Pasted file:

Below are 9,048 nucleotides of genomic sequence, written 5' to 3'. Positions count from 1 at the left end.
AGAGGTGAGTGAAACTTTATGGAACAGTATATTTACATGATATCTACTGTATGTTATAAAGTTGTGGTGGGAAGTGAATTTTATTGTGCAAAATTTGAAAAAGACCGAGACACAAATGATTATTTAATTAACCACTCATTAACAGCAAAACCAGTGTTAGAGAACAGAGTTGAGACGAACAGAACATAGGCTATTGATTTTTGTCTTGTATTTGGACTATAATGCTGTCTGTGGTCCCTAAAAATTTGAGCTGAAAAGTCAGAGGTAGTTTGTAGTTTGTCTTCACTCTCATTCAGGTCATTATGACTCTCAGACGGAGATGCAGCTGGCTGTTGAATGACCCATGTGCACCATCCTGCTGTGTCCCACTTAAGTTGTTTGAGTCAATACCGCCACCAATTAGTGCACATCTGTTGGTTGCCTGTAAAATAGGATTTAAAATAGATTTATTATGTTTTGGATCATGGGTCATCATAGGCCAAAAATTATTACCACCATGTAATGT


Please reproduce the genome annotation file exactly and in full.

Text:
Below are 9,048 nucleotides of genomic sequence, written 5' to 3'. Positions count from 1 at the left end.
AGAGGTGAGTGAAACTTTATGGAACAGTATATTTACATGATATCTACTGTATGTTATAAAGTTGTGGTGGGAAGTGAATTTTATTGTGCAAAATTTGAAAAAGACCGAGACACAAATGATTATTTAATTAACCACTCATTAACAGCAAAACCAGTGTTAGAGAACAGAGTTGAGACGAACAGAACATAGGCTATTGATTTTTGTCTTGTATTTGGACTATAATGCTGTCTGTGGTCCCTAAAAATTTGAGCTGAAAAGTCAGAGGTAGTTTGTAGTTTGTCTTCACTCTCATTCAGGTCATTATGACTCTCAGACGGAGATGCAGCTGGCTGTTGAATGACCCATGTGCACCATCCTGCTGTGTCCCACTTAAGTTGTTTGAGTCAATACCGCCACCAATTAGTGCACATCTGTTGGTTGCCTGTAAAATAGGATTTAAAATAGATTTATTATGTTTTGGATCATGGGTCATCATAGGCCAAAAATTATTACCACCATGTAATGT